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The ICC T20 World Cup, which is being held in Sri Lanka until October 7, is turning out to be a spinner’s paradise. For a bowler of Saeed Ajmal’s calibre, the dry, cracking pitches are a place where he can cement his claim to being the world’s greatest bowler.
For those not familiar with the weapons in a spinner’s arsenal, here is a brief look at some of their most used deliveries.
The Off Spin
The most popular spin delivery in modern cricket, an off spin moves into a right handed batsman, turning from the off side (the direction which the batsman faces) to the leg side (the direction which the batsman’s back faces).
How to: The index and middle fingers should be well spread across the seam (the stitches on the ball), while the ball rests against the third finger and thumb. Turning the wrist and the index finger clockwise will generate the spin on the ball. The more the ball revolves, the better the ball turns.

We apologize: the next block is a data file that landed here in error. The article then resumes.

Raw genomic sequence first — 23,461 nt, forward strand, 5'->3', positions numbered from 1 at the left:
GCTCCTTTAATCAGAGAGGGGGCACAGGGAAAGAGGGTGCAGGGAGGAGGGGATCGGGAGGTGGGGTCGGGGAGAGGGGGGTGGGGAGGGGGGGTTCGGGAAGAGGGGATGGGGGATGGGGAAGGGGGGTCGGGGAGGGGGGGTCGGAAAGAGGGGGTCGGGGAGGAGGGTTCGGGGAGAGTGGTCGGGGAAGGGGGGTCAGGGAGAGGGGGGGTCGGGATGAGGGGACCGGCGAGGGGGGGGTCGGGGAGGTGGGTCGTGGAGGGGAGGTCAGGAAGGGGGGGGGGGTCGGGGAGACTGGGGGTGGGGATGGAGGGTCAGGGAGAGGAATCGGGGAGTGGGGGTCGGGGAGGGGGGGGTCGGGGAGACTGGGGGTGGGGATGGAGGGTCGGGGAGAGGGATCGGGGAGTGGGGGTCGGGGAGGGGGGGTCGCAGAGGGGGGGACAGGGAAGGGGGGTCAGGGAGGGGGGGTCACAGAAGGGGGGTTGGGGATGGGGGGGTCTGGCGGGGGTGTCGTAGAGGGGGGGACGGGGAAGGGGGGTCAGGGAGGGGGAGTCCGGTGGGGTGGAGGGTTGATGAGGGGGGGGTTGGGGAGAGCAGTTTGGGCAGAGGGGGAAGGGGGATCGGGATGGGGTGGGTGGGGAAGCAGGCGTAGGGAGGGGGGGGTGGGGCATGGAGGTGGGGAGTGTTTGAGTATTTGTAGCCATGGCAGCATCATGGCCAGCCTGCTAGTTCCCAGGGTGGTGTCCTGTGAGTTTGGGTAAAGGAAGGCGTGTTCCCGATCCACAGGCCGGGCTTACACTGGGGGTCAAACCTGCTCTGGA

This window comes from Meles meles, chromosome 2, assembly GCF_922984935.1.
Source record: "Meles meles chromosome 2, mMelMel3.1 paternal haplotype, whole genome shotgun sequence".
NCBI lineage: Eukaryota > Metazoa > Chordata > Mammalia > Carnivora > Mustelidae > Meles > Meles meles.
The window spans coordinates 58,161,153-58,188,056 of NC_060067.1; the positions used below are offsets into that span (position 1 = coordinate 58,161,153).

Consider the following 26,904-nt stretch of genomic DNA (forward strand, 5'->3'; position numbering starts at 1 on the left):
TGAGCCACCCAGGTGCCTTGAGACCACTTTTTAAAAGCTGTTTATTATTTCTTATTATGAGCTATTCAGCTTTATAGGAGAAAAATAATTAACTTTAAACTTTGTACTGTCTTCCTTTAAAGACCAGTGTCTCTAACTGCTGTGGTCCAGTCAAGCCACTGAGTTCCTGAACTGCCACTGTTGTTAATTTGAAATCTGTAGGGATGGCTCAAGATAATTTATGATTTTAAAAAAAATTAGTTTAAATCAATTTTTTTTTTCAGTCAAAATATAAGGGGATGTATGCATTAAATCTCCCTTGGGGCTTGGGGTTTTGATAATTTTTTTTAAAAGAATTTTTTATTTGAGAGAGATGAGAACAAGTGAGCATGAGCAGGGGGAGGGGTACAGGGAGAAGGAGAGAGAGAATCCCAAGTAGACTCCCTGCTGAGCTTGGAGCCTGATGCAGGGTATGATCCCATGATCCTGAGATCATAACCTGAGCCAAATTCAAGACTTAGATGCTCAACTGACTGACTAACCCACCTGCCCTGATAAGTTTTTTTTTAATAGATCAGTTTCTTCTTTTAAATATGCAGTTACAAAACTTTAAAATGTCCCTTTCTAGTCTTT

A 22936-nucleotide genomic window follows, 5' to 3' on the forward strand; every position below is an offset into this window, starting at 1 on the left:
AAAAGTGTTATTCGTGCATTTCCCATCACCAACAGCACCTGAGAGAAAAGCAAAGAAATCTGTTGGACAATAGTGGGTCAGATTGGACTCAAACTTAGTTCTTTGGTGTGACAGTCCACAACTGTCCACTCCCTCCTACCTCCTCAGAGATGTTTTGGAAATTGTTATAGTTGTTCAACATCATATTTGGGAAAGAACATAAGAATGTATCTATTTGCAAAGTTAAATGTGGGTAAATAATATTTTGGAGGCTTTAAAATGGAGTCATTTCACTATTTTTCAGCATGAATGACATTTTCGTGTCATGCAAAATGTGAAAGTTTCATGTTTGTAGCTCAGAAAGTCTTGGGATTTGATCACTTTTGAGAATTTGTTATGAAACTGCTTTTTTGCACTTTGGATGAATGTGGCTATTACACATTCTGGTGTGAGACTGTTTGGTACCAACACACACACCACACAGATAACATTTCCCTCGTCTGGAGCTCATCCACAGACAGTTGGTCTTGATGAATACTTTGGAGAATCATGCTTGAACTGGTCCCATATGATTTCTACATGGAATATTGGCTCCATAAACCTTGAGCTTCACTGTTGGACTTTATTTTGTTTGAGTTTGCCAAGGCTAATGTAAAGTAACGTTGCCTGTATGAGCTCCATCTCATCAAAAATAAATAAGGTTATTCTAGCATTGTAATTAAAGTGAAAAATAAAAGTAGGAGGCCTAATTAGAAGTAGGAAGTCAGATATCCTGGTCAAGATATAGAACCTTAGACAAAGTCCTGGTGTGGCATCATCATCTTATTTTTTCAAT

One of the toughest deliveries to master, its use once prompted a confounding report in Australia which concluded that Caucasian bowlers could not bowl the doosra whereas players from the subcontinent could! The delivery gets its name from the fact that compared to a typical off spin, the doosra moves ‘the other way’.
How to: The ball is delivered with the same grip and spins like in an off spin delivery except for one difference: just before release, the palm is turned upwards so that the ball rolls off the hand backwards. It might seem easy, but it’s almost like bowling upside down.
Saeed Ajmal’s third weapon isn’t all that different from the doosra, but it has been used to devastating effect, even helping Pakistan hand England a 3-0 whitewash in a recent test series.
How to: Bowled similarly to the the doosra, the teesra sets itself apart in bounce and pace. Dip the shoulders further and the ball will hang low; flick the wrists harder just before release and the ball will race towards the batsman.
– Shayan Shakeel
First published in the Adbuzzzz Section of The DAWN National Weekend Advertiser on September 30, 2012.